The site continued to screen movies until 1990, when New York took possession of the building.
The structure, which is now shrouded in scaffolding, has received numerous proposals for its redevelopment.
The theater was leased to the fashion retailer Ecko Unltd. in 2005, but the company backed out of the lease four years later.
In 2012, a company purchased the site for a film presentation on the history of Broadway, but the project was canceled due to financial woes. Others have attempted to restore the building to a Broadway theater, or use it as a space for special events.
The building will now became a 52,000 square-foot retail complex featuring entertainment and restaurant space.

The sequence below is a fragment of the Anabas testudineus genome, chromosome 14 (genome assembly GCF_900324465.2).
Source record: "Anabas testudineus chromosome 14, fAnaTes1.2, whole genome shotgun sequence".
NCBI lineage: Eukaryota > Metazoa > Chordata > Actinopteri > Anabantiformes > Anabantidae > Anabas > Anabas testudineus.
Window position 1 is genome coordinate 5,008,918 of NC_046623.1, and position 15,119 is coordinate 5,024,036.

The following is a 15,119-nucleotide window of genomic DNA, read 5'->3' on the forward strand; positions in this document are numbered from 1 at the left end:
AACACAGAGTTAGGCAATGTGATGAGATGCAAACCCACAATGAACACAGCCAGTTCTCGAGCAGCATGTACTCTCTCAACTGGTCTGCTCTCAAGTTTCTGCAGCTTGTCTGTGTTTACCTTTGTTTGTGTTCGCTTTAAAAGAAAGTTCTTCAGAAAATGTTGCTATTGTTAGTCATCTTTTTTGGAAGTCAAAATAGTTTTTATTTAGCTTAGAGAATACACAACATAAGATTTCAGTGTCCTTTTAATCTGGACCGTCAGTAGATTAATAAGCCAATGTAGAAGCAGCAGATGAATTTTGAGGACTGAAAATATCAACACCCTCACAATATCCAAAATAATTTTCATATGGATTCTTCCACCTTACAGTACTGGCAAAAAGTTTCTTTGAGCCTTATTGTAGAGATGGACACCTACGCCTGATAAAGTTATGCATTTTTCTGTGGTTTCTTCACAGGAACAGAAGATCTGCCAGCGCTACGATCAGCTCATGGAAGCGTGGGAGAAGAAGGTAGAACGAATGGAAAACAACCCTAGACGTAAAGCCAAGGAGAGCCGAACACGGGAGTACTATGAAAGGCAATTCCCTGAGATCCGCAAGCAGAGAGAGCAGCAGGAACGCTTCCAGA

The theater was purchased in the fall by Stillman Development International, which paid a whopping $100 million and signed a lease for up to 73 years.
The building's renovations including lifting the original limestone by five feet. Offsite experts will also restore the theater's proscenium arch and ceiling dome.
Notable features include a 23-foot glass overlook and outdoor terraces on the third and fourth floors.
The developer is looking to secure a major tenant like Apple or Amazon.
The renovations will be completed in 2020, exactly one century after the theater was built.